For many years we’ve supported Basic Authentication based connections to Exchange Online. Basic Authentication means that the client application passes the username and password with every request. Although simple to setup and use, Basic Authentication makes it easier for attackers armed with today’s tools and methods to capture users’ credentials and increases the chance of credential re-use against other endpoints or services.
Over time, we’ve introduced Modern Authentication, which is based upon OAuth 2.0 for authentication and authorization. Modern Authentication is a more secure method to access data as compared to Basic Authentication. Last year, we decommissioned Basic Authentication on Outlook REST API and announced that on October 13th, 2020 we will stop supporting Basic Authentication for Exchange Web Services (EWS) to access Exchange Online.
Today, we are announcing that on October 13th, 2020 we will stop supporting and retire Basic Authentication for Exchange Active Sync (EAS), Post Office Protocol (POP), Internet Message Access Protocol (IMAP), and Remote PowerShell (RPS) in Exchange Online. This means that new or existing applications using one or more of these API’s/protocols will not be able to use Basic Authentication when connecting to Office 365 mailboxes or endpoints and will need to update how they authenticate.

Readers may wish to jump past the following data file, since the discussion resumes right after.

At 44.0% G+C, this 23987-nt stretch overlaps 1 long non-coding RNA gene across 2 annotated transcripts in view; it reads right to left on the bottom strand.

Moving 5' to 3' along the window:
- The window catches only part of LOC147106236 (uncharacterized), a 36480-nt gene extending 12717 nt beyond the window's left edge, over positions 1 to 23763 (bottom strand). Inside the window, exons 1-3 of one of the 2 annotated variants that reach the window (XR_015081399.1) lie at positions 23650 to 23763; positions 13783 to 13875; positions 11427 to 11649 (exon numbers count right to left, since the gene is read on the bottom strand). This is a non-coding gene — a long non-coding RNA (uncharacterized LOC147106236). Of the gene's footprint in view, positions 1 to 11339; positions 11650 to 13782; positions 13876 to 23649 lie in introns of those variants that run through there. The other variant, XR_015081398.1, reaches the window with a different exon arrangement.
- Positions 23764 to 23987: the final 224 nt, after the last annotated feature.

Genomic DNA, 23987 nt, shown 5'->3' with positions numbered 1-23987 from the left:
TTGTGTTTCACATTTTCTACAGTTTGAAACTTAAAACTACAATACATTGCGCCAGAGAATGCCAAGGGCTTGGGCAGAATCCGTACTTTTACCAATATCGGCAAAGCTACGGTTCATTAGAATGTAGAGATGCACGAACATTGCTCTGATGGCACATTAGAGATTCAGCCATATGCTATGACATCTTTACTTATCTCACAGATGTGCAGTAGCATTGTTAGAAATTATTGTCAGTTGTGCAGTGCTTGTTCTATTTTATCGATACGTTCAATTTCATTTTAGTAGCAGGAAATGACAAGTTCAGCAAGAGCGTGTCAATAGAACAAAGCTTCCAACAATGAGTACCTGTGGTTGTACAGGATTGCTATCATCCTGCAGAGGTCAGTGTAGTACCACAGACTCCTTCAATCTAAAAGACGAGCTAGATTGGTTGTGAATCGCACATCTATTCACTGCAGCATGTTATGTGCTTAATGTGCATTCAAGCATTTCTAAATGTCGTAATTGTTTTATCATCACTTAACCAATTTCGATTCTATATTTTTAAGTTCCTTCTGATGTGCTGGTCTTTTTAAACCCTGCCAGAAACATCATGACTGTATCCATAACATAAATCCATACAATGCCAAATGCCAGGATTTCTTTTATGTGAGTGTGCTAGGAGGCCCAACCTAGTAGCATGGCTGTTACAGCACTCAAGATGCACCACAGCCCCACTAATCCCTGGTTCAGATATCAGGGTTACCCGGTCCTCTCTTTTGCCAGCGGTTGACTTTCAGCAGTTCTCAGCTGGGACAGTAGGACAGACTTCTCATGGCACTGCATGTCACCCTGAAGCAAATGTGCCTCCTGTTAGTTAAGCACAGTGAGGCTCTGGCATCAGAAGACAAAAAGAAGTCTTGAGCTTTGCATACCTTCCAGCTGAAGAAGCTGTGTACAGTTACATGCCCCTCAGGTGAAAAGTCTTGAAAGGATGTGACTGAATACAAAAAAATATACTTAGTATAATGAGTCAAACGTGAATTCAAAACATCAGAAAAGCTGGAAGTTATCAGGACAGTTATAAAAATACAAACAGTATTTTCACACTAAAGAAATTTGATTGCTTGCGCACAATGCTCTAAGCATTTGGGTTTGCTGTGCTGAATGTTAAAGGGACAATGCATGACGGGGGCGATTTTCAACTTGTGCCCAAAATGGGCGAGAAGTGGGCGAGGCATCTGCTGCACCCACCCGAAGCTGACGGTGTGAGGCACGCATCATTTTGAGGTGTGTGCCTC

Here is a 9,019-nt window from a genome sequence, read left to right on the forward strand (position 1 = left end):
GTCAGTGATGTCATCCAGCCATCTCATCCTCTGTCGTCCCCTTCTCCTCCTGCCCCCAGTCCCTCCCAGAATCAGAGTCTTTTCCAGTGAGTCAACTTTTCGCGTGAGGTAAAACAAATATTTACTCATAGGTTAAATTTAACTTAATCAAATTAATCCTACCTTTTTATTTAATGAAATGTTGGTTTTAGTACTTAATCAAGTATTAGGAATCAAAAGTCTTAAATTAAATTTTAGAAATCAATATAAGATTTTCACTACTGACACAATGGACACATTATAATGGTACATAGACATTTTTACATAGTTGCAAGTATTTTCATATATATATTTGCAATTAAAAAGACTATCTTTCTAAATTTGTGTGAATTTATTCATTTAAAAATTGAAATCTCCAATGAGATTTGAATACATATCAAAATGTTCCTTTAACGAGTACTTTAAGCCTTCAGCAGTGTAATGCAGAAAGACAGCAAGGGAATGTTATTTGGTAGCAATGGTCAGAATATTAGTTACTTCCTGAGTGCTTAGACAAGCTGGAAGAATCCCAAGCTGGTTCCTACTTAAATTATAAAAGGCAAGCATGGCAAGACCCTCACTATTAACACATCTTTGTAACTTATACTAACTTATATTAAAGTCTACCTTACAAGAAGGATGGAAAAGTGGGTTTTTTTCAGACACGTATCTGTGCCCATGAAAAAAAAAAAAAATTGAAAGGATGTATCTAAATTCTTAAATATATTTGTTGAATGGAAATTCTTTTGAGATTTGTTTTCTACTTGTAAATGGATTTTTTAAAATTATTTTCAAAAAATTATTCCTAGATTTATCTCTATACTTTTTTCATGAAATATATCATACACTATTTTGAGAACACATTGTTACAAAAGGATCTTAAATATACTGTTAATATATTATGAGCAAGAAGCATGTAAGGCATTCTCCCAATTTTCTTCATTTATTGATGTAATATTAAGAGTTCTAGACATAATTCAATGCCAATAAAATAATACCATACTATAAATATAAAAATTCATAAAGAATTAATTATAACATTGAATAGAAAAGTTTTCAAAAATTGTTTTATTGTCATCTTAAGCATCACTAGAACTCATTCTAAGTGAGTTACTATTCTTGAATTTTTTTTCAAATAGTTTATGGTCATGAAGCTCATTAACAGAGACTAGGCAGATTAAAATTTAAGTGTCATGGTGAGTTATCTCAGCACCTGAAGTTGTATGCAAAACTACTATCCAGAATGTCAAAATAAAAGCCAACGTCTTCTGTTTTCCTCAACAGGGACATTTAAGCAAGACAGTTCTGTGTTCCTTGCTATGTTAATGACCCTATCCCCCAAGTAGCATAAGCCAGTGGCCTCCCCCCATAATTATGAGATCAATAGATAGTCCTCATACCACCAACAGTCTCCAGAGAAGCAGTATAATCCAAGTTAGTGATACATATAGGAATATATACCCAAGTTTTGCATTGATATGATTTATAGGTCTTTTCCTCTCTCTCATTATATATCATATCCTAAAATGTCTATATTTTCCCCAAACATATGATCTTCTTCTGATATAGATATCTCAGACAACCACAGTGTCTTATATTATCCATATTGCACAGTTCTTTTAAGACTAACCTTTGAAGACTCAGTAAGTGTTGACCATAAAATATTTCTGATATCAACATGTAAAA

Please note this change does not affect SMTP AUTH and we will continue to support Basic Authentication for it in Exchange Online at this time. With the large number of solutions, devices, and appliances that use SMTP for sending mail we are working on ways to further secure SMTP AUTH and will continue to update you as we make progress. This change also does not impact on-premises versions of Exchange Server and only applies to Exchange Online.
To make it easier to migrate your existing applications to use OAuth 2.0, we are making significant investments to our service that include OAuth 2.0 support for POP, IMAP, and background application support for Remote PowerShell MFA module. We will be sharing more information on these new features over the coming months. For more information on OAuth 2.0 and details on how to make the transition, please refer to the following articles:
We understand changes like this may cause some inconvenience, but we are confident it will enable more secure experiences for our customers. Thank you for helping to update and secure your integrations with Exchange Online and Office 365. We remain committed to empowering developers to build innovative, secure applications on Office 365 and we strongly encourage you embrace Microsoft Graph and OAuth 2.0 to access Exchange Online data and gain access to the latest features and functionality.
Reach out to us on stack overflow with the tag [exchange-basicauth] if you have questions around migrating away from Basic Authentication.
The Exchange Team